Unheimlich interessant und beängstigend zugleich, wenn man sich den englischen Wiki-Artikel zu Citadel durchliest. Wer danach noch denkt, dass es hier rechtschaffend vor sich geht .....
Hier die aus meiner Sicht interessanteste Passage zu Citadel Securities (gehört neben Citadel LLC ebenfalls zu 85% Kenny, nach dem Motto "Alles aus einer Hand") mal als Text reinkopiert. Nach zu lesen auch unter: https://en.m.wikipedia.org/wiki/Citadel_LLC
sorry für das Gro an Text, aber ich halte es für ein Stück Allgemeinbildung. Viel Spaß beim Lesen und setzt euch besser hin :-)
Citadel Securities is the largest market maker in options in the U.S., executing about 25 percent of U.S.-listed equity options volume.[
Over a two-year period until September 2014, hundreds of thousands of large OTC orders were removed from its automated trading processes, rendering the orders "inactive" so that they had to be handled manually by human traders. Citadel Securities then "traded for its own account on the same side of the market at prices that would have satisfied the orders," without immediately filling the inactive orders at the same or better prices as required by FINRA rules.
In 2014, Citadel was fined $800,000 for irregularities in its trading practices between March 18, 2010, and Jan. 8, 2013 
In 2017, Citadel was fined $22 million by the SEC for misleading clients regarding the way it priced trades.
In 2018, Citadel was forced by the SEC to pay $3.5 million over violations stemming from incorrect reporting for nearly 80 million trades from 2012 to 2016.
In 2018, Bloomberg reported that 40% of Robinhood's revenues were derived from selling customer orders to firms such as Citadel Securities and Two Sigma Securities.
In January 2020, Citadel paid a 670 million-yuan ($97 million) settlement for alleged trading irregularities dating from 2015.
Citadel Securities was fined $700,000 by FINRA in July 2020 for trading ahead of customer orders. They delayed certain equity orders from clients to buy or sell shares while continuing to trade the same stocks in its own account as part of its market-making activities, according to FINRA.
In 2020, Citadel Securities was censured by FINRA a total of 19 times for a variety of misconduct, including failing to close failure-to-deliver positions, naked short selling, inaccurate reporting of short sale indicators, executing trades during circuit-breaker halts, and failing to offer its clients best prices on the bid-ask spread.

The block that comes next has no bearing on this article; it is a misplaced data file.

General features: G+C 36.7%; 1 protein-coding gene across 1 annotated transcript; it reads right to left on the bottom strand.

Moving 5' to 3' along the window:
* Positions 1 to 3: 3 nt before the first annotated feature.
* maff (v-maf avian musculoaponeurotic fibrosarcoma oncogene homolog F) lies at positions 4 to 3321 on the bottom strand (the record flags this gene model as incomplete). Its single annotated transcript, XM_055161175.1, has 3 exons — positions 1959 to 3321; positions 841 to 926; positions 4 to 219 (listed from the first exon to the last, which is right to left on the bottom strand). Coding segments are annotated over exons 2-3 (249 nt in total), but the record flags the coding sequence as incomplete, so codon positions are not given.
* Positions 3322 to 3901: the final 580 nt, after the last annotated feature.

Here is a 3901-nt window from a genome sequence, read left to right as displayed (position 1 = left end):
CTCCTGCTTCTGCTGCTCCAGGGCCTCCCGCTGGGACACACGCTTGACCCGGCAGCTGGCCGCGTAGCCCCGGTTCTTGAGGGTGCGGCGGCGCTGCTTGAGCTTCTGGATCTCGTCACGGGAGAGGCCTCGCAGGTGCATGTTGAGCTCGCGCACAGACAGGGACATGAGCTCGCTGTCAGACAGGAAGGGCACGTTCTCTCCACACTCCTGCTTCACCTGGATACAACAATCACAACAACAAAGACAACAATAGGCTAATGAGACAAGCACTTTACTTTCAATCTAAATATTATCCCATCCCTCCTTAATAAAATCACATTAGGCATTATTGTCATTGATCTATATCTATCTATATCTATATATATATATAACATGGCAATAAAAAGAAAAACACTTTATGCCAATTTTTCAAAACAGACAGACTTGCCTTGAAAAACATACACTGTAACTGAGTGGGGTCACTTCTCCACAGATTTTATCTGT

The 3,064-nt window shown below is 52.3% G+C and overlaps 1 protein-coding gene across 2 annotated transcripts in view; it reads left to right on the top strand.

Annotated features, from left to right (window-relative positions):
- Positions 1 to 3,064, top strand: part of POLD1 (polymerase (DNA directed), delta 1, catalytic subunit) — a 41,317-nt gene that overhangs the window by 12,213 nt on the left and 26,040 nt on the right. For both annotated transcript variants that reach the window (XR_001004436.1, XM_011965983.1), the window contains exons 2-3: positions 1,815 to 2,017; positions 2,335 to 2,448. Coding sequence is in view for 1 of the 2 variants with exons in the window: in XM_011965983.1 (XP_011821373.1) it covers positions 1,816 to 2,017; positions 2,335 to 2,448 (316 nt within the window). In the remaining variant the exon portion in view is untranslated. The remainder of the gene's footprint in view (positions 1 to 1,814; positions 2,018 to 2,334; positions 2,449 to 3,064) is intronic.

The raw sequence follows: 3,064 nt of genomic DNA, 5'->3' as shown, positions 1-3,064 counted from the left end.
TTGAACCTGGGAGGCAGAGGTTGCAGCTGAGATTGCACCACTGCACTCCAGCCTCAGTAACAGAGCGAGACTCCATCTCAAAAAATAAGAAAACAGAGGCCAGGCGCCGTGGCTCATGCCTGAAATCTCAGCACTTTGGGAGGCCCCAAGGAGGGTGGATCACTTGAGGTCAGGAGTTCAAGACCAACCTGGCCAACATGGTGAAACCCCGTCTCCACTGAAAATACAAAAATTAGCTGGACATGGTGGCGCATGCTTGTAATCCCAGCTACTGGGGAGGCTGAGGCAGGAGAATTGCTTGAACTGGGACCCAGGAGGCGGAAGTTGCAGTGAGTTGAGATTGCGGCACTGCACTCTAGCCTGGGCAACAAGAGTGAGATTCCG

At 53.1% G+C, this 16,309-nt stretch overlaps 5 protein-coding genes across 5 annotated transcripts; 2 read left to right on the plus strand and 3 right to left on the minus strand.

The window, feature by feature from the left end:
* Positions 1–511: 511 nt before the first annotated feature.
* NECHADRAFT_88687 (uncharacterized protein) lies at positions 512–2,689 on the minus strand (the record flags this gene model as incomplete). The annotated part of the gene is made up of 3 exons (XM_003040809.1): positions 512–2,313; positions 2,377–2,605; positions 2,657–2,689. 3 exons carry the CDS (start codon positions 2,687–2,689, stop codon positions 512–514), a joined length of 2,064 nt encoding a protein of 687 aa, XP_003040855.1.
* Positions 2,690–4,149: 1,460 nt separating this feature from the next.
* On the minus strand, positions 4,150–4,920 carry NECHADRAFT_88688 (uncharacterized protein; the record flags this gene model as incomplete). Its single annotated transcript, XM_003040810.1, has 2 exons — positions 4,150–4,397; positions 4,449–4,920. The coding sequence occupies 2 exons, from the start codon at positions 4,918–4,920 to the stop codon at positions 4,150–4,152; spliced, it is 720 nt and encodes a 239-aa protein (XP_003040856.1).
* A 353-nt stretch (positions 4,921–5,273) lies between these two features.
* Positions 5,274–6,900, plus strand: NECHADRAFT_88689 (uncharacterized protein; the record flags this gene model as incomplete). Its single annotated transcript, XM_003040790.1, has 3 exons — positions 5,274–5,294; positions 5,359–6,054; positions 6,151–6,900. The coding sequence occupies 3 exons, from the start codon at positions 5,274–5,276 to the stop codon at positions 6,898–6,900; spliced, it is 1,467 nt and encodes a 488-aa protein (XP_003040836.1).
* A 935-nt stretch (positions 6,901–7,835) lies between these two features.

On March 25, 2021, Citadel agreed to a censure by FINRA and a $275,000 fine for improperly reporting nearly 500,000 Treasury transactions between 2017 and 2019, revealing a systemic failure in Citadel's compliance systems.
Concerns about conflicts of interest
In light of Citadel Securities's role in the GameStop short squeeze event, individuals such as Senator Elizabeth Warren have raised concerns about several potential conflicts of interest. These include the relationship between Citadel Securities, which executes a majority of broker-dealer Robinhood's trades through a payment-for-order-flow relationship, and Citadel the asset manager, which provided a $2 billion investment in Melvin Capital, one of the main short sellers involved in the GameStop short squeeze; because Ken Griffin, the CEO and majority shareholder of Citadel, also owns 85% of Citadel Securities, there are concerns that the market maker's interests might align with the interests of those shorting GameStop to the detriment of those long GameStop. Griffin has denied any wrongdoing.
On March 17, 2021 Citadel's payment-for-order-flow arrangements with brokerages such as Robinhood was heavily criticized during Congressional hearings on the GameStop short squeeze.
Citadel's practice of hiring officials from agencies that regulate it, including the SEC and the CFTC, as well its relationships with Ben Bernanke and Janet Yellen, has also been widely observed and attracted concerns about conflicts of interest.
Concerns about systemic risk posed to U.S. markets
Analysts of U.S. financial markets have been critical of the SEC's decision to exclude Citadel Securities from its 2014 Regulation Systems Compliance and Integrity (Reg SCI) regulatory regime designed to make U.S securities markets safer for investors; both Citadel and the SEC declined to comment on Citadel's being exempted from complying with this rule.
On February 17, 2021, House Financial Services Chairwoman Maxine Waters suggested that the systematic importance of Citadel Securities might ultimately pose a threat to the U.S. financial system. This point also emerged on several occasions during the March 17, 2021 hearing by the House Financial Services, with experts observing that Citadel Securities claims to trade "approximately 26% of U.S. equities volume" and "executes approximately 47% of all U.S.-listed retail volume, and acts as a specialist or market-maker with respect to 99% of traded volume in 3,000 U.S.-listed options names."
In March 2021, President Biden's nominee for SEC Chairman, Gary Gensler, raised further concerns about Citadel's dominant market position in at a Congressional hearing in March 2021, asking: “one firm now has 40% to 50% of the retail order flow, what does that do to pricing of capital in this country? What does it mean to be best execution in this context?” Invoking Amazon's dominance in the online retail marketplace, another market analyst described Citadel's rise as “the Amazonization of listed markets", a phenomenon he characterized as “very dangerous, not because there are no other players, but because over time it weakens the other players that could be competitive. It’s the essence of concentration risk.”